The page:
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Charleston County Sheriff Al Cannon arrested on assault and battery charge

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Charleston County Sheriff Al Cannon arrested on assault and battery charge

Charleston County Sheriff Al Cannon

Charleston County Sheriff Al Cannon has been arrested and charged with third-degree assault and battery for slapping a handcuffed suspect after a car chase, authorities said.

Cannon, 65, of Pinehaven Drive was booked and fingerprinted at the Charleston County jail, according to the State Law Enforcement Division.

The arrest was a result of an investigation requested by the Sheriff’s Office. He will be prosecuted by the 16th Circuit Solicitor’s Office, SLED said.

Sixteenth Circuit Solicitor Kevin Brackett of York County recommended that SLED charge Cannon with the misdemeanor charge, with carries a punishment of 30 days in jail or a $500 fine.

The charge would not preclude Cannon from serving in office or in law enforcement. Since he has no prior criminal record, Cannon would be eligible to enter a pre-trial diversion program, he said.

Cannon said he would not fight the charge filed against him and that he does not plan to step down.

He said he expects that anger management would be part of any pre-trial program he enters.

Brackett said he is not recommending any charges be filed against any of the other officers who participated in the Jan. 30 chase of Timothy McManus, 31, of Mount Pleasant.

“I think it was out of character, certainly,” he said of his actions against McManus. “I have accepted responsibility for this.”

McManus had a suspended license when Cannon said McManus’ Dodge Ram nearly collided with the sheriff’s vehicle. The encounter ignited a 25-mile chase through East Cooper that reached speeds of 120 mph and ended when Cannon and deputies shot out the pickup’s tires in the Francis Marion National Forest.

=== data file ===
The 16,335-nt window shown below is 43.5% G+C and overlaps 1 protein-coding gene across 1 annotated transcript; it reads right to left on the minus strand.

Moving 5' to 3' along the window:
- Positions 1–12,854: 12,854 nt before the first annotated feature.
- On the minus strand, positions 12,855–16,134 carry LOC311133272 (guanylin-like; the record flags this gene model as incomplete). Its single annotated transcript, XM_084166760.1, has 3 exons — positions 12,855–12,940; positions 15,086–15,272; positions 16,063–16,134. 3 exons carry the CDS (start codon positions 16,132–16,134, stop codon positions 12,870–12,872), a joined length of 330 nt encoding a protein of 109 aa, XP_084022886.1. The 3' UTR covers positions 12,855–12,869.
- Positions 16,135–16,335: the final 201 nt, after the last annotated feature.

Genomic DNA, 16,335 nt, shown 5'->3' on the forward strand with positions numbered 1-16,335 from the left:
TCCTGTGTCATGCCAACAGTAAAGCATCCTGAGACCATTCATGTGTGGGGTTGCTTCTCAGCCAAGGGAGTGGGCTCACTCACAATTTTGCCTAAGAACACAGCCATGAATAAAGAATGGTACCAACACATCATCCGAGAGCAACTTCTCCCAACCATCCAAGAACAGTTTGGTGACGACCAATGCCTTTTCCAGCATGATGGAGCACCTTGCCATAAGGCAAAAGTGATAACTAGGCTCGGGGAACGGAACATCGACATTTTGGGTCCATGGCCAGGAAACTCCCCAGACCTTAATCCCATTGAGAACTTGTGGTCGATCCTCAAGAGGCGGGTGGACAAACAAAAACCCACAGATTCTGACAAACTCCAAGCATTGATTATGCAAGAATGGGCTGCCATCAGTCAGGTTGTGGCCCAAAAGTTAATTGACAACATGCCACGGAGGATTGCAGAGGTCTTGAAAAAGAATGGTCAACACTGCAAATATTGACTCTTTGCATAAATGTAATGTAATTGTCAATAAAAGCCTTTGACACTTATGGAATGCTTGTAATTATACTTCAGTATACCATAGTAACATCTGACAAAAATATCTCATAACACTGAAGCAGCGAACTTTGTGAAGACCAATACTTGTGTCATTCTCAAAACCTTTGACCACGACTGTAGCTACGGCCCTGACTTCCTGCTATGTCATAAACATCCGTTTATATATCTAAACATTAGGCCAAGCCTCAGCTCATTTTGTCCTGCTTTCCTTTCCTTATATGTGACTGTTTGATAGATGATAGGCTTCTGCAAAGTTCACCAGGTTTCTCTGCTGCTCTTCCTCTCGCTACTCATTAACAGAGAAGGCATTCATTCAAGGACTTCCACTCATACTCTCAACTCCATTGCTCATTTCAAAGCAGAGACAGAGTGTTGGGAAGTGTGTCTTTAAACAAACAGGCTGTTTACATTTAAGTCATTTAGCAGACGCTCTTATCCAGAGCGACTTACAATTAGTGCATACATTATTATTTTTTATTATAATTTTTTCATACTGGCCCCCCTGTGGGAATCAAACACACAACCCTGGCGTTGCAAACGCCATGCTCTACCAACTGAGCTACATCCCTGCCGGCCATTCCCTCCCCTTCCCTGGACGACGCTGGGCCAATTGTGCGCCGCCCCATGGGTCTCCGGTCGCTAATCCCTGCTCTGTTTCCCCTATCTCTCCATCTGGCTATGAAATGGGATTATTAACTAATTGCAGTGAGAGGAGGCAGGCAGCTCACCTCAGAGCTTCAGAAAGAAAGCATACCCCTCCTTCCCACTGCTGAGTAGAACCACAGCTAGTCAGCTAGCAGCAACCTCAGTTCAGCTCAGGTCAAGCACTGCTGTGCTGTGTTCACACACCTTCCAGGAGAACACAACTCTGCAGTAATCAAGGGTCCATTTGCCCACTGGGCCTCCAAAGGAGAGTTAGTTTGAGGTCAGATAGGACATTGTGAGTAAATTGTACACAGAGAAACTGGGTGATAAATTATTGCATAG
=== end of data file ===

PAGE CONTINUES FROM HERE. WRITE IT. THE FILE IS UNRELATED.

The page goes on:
McManus faces two traffic tickets and misdemeanor charges of resisting arrest and failure to stop for blue lights.

A police dog bit McManus’ arm as deputies subdued him, and Cannon later slapped a handcuffed McManus in the face, two acts that drew public criticism.

Brackett said deputies acted with appropriate force in subduing McManus and could not have known when he reached under his body that day that he didn’t have a weapon.

“They were justified in using the force they needed to get him under control,” he said.

Cannon, on the other hand, admitted to slapping McManus as he sat handcuffed in a sheriff’s vehicle, Brackett said.

“That is a violation of South Carolina law, and I think evidence would support a charge of third-degree assault,” he said.

SLED completed its report on the pursuit in late spring. Brackett was asked to review the findings for possible charges because he has no ties to anyone involved in the incident,

McManus, meanwhile, is back in jail after deputies on Monday found him sleeping behind the wheel of a sport-utility vehicle that was still in drive, sheriff’s officials said. He faces a count of third-offense driving under suspension, being a habitual offender, borrowing or lending a license tag, and operating an uninsured motor vehicle, said Maj. Jim Brady of the Charleston County Sheriff’s Office.

Schuyler Kropf contributed to this story.

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